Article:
“…But that’s not what our game is actually like when you get to play it” is one of the most infuriating things a developer can say about their game after it is shown at a press event. With the stealth and horror genre being bastardized by not being “sellable,” each has tried to go down a heavily traveled action path to become something more attractive to a wider audience. It’s the same every time. We see a game that had a stake in its genre, the demo gets shown and features more explosions, the fans get understandably and predictably pissed, and then the developer cowers down and tries to douse the flames. It’s a cycle that should stop, especially if the industry knows what is good for itself.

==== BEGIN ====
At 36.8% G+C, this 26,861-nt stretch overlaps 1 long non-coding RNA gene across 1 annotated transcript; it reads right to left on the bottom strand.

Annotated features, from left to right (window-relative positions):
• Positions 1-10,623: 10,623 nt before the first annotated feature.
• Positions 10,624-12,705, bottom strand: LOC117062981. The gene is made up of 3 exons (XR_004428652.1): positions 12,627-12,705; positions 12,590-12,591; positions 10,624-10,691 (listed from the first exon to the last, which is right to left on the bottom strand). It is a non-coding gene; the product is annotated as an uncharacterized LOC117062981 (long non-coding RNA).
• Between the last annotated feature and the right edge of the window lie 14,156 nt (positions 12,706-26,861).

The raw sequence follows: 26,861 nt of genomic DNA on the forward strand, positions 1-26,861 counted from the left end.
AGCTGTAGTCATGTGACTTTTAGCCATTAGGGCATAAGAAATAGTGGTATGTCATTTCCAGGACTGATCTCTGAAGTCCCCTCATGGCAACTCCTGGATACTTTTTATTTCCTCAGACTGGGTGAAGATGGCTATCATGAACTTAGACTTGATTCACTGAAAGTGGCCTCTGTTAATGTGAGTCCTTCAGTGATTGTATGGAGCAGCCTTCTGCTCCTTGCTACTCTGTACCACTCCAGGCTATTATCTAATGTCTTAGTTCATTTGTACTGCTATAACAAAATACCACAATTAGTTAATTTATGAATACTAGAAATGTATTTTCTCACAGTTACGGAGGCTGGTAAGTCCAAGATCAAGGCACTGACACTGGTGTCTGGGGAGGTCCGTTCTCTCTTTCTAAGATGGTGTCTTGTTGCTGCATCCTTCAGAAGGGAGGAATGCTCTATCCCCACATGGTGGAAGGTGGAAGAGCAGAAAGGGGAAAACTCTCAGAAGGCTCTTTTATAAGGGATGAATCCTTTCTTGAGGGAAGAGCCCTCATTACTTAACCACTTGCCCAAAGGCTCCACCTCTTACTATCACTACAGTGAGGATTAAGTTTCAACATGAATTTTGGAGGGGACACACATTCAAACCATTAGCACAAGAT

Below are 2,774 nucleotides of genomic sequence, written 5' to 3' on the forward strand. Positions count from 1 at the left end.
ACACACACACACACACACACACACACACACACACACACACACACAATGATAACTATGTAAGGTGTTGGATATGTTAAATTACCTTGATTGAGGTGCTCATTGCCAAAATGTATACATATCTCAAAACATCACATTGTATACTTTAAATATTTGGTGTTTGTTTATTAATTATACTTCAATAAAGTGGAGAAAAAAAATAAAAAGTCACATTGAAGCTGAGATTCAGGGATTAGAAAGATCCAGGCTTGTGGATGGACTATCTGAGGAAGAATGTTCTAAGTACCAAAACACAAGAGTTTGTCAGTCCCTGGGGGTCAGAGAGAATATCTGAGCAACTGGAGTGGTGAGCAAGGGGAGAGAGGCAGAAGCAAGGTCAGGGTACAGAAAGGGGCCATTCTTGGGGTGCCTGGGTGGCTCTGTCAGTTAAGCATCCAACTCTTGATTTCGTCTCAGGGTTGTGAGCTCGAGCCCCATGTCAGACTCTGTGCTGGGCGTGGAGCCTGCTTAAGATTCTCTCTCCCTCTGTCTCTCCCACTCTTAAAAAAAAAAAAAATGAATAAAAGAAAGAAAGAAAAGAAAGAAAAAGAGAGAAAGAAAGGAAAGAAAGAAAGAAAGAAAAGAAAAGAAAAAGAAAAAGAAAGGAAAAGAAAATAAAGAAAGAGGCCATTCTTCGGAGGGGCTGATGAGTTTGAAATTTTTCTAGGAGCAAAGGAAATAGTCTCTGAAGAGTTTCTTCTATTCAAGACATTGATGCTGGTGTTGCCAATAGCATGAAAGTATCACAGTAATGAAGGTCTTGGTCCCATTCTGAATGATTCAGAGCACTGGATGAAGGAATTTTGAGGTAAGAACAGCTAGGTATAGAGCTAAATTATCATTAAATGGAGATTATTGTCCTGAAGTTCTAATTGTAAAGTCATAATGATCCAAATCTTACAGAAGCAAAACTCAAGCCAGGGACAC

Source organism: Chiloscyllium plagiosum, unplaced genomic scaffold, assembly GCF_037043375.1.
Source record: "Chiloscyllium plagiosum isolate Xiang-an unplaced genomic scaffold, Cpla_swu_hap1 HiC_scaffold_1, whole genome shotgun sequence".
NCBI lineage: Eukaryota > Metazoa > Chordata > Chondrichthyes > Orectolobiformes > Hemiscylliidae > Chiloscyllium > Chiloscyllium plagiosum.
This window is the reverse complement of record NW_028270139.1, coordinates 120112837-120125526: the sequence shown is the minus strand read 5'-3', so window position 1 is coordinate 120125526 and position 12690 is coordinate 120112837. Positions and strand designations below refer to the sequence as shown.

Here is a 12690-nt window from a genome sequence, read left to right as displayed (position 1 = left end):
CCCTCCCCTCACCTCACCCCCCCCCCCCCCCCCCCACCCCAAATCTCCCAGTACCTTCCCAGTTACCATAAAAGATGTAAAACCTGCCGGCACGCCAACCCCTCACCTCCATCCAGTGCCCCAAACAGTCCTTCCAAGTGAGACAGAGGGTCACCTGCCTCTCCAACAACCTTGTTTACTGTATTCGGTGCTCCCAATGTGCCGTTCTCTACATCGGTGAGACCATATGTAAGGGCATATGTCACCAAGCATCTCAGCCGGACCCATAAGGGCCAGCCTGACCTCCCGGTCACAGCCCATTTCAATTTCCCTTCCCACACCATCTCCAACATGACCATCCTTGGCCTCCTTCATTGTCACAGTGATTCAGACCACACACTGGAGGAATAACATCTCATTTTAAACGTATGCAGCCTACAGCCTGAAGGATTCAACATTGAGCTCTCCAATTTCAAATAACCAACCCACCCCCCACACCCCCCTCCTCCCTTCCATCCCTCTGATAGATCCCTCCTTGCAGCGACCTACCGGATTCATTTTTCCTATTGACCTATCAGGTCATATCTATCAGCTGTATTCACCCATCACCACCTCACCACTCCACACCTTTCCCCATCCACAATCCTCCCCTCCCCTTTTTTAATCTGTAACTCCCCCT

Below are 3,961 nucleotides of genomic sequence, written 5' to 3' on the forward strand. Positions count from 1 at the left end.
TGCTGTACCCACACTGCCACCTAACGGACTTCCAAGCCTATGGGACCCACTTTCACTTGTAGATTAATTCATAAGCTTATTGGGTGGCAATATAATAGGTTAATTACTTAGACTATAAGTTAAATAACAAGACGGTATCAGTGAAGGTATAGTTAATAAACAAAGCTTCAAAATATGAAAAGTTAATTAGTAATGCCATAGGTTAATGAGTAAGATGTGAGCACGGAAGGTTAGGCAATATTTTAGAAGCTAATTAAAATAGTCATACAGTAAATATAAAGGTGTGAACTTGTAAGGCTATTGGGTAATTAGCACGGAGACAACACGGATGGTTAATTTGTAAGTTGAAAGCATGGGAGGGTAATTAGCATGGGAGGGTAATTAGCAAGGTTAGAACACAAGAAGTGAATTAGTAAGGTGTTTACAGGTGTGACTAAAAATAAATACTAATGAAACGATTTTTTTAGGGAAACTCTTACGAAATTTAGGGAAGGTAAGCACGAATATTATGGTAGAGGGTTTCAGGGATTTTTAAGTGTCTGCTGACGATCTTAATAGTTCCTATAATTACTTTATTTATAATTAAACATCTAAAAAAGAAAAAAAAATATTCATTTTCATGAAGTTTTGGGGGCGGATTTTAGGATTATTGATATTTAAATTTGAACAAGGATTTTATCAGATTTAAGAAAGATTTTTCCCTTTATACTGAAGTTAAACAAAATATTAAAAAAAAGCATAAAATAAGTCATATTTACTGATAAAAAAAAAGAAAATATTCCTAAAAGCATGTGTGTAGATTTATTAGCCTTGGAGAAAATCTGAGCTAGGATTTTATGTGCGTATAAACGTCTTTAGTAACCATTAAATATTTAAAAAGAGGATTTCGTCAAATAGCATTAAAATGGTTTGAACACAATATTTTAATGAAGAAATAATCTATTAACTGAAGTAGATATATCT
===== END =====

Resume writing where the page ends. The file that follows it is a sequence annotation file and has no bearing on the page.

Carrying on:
A few upcoming titles have recently fell victim to this charade. Splinter Cell: Blacklist has been heavily criticized for its demos, with a strong, unwanted focus on action, with almost zero stealth. Airstrikes, unsilenced weaponry, and plain sprinting across the battlefield were shown to fans and the Internet almost unanimously decided to express their apathy or distress for this direction.
Ubisoft has responded to fan reaction with this recent statement: “Everyone can make kneejerk reactions to a vertical slice of the game that are really uninformed as to what the whole experience is like,” said director David Footman.
Uninformed? Not necessarily. When all you show are explosions and other non-sneaky actions, it is only right for fans to assume that because that is what you, Ubisoft, are choosing to put out in the abyss of the Internet. You can’t show us ten pages of guns and expect us to assume that the rest of the chapters are filled with ninja. Show us brief previews that evenly amalgamate each aspect.